Clarifying A Jaw Dropping Study

About the Author: Eric Cressey

Q: Just got The Art of the Deload. The overtraining study you quoted was fairly jaw dropping (for me). I always thought intensity overtraining was worse than volume, but it appears to be the opposite. Given that study, it would appear to me that the best way to induce hypertrophy (via rep work) would do a 1 set to within 1 rep of failure, then do rest pauses or drops, but not to total failure. Thus, you have minimum nervous system fatigue and little potentially anabolic hormone level lowering volume fatigue. Do you agree?

A: I wouldn’t say that one is necessarily worse than the other – just that intensity-related overtraining is tougher to detect. Basically, a performance drop-off is all that you’ll see (nothing endocrine, and no muscle damage markers).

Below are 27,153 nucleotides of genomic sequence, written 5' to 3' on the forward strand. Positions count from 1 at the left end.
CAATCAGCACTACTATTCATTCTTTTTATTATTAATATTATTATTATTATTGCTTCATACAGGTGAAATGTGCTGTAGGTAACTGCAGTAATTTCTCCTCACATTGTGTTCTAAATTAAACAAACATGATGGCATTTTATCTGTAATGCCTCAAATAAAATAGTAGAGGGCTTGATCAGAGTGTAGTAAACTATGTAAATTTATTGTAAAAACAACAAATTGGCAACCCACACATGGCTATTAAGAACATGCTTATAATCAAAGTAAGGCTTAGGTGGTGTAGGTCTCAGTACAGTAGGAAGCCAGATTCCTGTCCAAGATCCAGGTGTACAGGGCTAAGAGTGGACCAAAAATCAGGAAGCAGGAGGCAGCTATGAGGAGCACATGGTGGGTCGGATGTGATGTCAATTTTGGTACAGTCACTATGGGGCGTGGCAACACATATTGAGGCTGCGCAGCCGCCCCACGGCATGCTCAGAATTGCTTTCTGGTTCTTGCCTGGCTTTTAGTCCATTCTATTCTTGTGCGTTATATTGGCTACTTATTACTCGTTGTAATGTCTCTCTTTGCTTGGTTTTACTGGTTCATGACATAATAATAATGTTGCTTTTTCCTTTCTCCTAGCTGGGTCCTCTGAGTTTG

I think the secret is fluctuation of training stress. It’s always about finding a balance between stressors and tolerance to stress. Supplements can help, sleep can help, minimizing stress can help – and the same goes for a host of other factors. The right answer is constantly fluctuating based on what’s going on in the world outside the gym. What you outlined might work one week, be too little another week, and too much in a third week. The secret is to listen to your body and eventually learn to be one step ahead of it.

Eric Cressey

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